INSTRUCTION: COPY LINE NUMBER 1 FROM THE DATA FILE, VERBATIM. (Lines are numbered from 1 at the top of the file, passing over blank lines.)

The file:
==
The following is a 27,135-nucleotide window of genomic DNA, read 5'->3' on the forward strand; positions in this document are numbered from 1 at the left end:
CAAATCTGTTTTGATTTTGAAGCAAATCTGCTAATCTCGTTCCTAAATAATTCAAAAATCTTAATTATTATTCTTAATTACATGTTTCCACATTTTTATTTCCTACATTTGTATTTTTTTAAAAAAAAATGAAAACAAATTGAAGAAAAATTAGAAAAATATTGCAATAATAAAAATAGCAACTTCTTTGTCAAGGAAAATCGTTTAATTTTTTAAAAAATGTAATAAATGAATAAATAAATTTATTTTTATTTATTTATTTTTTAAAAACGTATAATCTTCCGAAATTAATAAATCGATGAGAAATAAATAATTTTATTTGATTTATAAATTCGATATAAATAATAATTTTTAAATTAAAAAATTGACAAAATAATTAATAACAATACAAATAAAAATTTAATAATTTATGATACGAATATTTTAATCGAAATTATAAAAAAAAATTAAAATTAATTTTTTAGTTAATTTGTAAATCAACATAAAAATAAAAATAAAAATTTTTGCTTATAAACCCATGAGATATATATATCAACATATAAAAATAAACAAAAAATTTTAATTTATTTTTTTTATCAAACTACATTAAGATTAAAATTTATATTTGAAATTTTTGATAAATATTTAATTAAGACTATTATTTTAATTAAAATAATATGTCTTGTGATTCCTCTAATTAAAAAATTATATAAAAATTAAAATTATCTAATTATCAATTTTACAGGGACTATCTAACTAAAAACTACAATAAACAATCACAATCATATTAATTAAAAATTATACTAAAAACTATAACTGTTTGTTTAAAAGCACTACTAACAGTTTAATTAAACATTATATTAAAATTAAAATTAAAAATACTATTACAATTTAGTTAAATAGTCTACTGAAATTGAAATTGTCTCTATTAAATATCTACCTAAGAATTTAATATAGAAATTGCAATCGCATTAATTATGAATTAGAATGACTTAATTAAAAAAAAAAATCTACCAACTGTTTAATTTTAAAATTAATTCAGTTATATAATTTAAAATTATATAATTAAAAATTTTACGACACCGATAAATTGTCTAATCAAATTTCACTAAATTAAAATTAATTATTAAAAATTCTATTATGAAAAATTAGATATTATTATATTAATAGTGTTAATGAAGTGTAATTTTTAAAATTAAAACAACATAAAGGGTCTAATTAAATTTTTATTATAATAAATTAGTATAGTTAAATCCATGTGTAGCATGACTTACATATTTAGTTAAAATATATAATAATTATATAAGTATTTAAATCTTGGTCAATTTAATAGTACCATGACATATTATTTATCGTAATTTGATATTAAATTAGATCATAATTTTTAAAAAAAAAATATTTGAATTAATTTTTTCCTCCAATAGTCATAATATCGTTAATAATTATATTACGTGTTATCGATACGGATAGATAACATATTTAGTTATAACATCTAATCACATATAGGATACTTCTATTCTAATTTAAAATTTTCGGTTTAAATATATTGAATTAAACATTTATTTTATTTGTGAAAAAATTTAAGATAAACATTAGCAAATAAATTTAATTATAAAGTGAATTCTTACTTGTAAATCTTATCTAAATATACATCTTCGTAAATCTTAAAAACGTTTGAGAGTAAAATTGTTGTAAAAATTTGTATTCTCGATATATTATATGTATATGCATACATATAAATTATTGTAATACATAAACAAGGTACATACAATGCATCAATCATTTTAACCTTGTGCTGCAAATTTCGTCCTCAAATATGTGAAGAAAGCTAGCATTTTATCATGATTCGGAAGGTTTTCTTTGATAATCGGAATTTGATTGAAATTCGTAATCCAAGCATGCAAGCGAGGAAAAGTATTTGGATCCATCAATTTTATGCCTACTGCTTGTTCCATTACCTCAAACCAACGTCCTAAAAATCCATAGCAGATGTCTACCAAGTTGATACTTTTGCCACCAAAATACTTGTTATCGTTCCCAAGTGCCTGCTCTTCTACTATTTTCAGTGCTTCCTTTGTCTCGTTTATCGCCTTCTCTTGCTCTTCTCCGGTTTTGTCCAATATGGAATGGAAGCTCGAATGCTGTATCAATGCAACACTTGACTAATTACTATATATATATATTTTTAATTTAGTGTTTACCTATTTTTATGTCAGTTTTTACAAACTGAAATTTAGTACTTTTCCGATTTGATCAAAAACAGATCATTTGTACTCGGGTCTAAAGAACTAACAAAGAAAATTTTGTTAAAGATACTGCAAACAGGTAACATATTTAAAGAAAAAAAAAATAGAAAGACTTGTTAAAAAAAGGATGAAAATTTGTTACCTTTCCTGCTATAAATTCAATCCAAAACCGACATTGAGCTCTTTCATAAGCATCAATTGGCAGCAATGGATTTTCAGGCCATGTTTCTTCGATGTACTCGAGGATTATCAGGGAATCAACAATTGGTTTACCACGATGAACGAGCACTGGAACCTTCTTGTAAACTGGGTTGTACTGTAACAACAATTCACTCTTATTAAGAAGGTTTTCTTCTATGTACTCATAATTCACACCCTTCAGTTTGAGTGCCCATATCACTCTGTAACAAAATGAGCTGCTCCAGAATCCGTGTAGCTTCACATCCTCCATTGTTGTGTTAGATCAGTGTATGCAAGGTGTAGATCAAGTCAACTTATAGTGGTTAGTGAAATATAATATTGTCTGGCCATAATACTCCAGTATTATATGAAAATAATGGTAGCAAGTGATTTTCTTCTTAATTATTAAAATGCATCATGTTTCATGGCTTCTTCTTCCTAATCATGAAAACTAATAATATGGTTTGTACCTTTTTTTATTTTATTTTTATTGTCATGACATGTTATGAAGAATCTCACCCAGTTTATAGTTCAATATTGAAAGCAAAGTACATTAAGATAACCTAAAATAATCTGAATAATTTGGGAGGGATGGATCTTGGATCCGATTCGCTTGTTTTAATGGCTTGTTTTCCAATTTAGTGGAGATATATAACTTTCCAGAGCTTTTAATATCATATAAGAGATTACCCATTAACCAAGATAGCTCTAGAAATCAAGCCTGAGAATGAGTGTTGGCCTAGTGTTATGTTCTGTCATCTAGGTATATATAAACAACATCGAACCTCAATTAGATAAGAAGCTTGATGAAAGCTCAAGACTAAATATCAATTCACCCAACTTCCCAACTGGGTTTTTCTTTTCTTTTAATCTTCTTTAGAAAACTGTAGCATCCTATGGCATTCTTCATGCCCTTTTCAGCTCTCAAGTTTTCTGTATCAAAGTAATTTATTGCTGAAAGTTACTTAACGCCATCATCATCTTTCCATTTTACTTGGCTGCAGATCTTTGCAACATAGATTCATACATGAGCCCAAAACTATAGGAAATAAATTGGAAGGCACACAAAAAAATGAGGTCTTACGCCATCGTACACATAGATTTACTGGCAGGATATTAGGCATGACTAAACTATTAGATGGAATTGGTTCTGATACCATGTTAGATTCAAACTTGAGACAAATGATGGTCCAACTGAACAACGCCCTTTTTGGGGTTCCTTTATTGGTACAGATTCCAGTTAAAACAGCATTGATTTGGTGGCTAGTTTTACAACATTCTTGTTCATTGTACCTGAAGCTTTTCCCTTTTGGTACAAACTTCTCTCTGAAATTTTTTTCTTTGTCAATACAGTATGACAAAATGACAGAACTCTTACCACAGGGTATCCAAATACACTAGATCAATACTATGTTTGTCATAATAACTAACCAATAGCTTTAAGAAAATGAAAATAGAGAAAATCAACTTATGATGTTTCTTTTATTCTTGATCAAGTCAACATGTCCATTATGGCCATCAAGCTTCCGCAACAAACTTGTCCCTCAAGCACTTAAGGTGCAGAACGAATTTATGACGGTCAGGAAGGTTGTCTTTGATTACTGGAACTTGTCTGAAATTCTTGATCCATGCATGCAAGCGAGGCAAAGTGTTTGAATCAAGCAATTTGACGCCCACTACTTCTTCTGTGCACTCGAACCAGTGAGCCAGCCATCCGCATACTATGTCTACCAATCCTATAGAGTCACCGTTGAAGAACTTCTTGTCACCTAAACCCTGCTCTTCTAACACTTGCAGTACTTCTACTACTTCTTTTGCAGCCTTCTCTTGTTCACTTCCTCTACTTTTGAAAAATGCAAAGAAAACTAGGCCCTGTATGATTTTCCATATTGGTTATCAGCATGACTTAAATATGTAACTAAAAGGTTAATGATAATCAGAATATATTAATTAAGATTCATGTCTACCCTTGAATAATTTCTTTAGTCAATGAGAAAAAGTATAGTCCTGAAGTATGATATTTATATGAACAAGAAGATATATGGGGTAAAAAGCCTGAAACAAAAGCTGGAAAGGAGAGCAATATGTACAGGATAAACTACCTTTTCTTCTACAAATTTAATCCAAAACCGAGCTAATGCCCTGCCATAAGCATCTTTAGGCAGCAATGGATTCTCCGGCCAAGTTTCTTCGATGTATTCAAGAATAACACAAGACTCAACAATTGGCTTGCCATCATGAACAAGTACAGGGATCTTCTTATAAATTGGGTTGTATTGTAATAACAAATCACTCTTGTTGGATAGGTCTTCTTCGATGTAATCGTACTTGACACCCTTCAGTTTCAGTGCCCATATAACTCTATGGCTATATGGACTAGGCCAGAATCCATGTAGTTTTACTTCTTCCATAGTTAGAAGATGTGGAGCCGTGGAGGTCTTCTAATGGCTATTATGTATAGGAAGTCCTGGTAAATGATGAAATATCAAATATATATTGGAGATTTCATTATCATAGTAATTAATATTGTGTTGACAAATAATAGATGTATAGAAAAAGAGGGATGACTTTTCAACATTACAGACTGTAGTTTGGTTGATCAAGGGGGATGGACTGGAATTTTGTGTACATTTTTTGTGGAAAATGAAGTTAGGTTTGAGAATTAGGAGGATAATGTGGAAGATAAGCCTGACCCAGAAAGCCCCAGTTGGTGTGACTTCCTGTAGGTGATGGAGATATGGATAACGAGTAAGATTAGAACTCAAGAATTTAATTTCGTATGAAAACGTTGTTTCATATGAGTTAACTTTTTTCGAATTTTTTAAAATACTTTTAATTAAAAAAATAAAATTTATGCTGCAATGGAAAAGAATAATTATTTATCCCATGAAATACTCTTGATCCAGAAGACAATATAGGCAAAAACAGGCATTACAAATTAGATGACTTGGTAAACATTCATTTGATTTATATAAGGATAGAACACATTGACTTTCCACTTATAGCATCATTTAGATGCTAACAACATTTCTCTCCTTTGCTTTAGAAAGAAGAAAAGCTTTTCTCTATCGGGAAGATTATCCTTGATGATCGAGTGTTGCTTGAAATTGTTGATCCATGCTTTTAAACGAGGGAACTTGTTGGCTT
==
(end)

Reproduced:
The following is a 27,135-nucleotide window of genomic DNA, read 5'->3' on the forward strand; positions in this document are numbered from 1 at the left end: